The miter saw helps me to cut these smaller pieces to size, and then I apply painters tape to the back to help with the glue-up. These strips will be the extension pieces at each corner that hold the pieces that hold the casters.
Glue is applied to each of the joints and spread before bending them into place with the painters tape holding the joints tight.
Glue is then applied to the top surface of each of the extension pieces so they can be glued and brad nailed into place.
The whole assembly is flipped over and the same is done for the corner bracket caps in each of the 4 corners.
Now the perimeter pieces can be installed with glue and brads as well. I decided to box in the rear wheel to give the box more structure (especially on the rear where all of the weight will be applied from the legs) while it’s notched open at the front wheels to allow them to swivel freely.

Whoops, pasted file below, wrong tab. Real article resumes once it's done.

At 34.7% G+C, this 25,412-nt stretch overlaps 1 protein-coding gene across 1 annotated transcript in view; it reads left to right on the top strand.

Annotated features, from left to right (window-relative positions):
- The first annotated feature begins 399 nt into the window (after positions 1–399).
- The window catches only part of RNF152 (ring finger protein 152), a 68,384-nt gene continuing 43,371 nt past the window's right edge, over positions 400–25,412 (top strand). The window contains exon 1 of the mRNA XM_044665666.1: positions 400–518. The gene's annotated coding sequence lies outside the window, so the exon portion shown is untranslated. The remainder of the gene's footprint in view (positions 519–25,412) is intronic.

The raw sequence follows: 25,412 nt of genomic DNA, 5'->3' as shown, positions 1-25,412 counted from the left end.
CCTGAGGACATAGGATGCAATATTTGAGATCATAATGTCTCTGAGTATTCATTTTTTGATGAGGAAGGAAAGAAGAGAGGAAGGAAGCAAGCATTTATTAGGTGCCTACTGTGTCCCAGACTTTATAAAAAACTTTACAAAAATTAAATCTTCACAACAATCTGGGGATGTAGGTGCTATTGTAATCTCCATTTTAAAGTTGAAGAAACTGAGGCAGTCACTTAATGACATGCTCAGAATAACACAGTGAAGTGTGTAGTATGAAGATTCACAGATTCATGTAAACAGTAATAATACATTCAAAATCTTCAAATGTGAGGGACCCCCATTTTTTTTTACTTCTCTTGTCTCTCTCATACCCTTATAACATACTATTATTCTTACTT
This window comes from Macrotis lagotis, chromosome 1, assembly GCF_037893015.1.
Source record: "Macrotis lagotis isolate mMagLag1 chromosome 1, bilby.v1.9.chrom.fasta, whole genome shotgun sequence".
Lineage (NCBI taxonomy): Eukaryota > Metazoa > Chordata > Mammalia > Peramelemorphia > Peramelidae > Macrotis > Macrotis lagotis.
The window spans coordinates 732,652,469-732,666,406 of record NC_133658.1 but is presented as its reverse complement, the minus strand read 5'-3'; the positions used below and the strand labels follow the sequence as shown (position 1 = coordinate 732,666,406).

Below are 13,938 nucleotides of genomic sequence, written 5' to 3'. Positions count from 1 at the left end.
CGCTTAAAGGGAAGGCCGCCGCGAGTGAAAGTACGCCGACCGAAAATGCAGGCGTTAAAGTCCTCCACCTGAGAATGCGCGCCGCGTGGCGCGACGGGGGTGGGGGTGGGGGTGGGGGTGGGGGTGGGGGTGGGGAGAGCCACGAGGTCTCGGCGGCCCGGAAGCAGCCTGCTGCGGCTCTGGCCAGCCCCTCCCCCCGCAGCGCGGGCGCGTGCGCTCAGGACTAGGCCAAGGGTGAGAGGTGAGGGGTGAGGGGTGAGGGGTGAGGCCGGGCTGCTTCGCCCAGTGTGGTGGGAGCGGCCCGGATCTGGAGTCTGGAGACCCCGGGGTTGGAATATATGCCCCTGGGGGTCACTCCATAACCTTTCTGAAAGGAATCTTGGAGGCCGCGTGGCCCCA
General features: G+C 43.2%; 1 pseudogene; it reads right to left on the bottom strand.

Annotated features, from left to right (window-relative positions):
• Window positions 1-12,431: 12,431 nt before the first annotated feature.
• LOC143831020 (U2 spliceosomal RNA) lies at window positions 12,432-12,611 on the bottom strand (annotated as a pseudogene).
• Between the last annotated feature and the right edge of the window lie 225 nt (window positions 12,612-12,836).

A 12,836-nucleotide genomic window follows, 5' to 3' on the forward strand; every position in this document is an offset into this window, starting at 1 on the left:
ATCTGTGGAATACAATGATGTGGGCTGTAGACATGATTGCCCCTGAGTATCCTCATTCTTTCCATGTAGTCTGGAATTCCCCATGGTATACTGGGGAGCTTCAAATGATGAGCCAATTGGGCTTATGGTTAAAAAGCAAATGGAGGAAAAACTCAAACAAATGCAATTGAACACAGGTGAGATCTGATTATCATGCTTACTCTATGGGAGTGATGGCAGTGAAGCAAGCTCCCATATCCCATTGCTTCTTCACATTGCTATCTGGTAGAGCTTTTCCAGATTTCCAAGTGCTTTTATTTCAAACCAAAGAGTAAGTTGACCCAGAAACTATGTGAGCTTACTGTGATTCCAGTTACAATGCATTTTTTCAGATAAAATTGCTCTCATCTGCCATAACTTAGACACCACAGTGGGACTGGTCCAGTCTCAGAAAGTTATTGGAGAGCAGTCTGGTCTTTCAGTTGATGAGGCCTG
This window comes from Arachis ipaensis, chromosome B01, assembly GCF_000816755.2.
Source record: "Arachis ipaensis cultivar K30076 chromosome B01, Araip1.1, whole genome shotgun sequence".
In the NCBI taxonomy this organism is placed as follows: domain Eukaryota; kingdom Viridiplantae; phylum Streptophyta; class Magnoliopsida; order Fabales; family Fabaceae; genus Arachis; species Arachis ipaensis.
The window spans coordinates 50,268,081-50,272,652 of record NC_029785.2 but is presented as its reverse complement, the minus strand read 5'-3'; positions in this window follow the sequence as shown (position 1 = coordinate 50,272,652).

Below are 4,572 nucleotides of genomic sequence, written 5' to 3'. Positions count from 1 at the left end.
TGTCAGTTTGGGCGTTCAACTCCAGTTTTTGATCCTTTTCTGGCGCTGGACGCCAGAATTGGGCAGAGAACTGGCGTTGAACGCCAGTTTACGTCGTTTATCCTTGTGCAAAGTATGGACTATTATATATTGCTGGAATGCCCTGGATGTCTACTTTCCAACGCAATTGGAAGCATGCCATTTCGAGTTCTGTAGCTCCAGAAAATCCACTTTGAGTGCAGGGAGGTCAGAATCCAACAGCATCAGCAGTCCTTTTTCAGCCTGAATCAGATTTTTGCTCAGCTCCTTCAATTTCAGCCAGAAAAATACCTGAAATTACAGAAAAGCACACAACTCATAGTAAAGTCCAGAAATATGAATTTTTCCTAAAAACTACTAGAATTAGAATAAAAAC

The front wheels are located in place right up against the corner. I ended up shimming them up about 1/8″ because the wheel lock lever was a big longer than I realized and interfered with the swivel. This actually worked out because I could use slightly longer screws to fasten them in place.
The wheels that were on the shop-vac previously are no longer needed, so I remove those so that the vacuum can fit inside of the wheel box outs. With the base flipped over now, you can see how nice and low profile the whole setup is, just under an inch from the ground.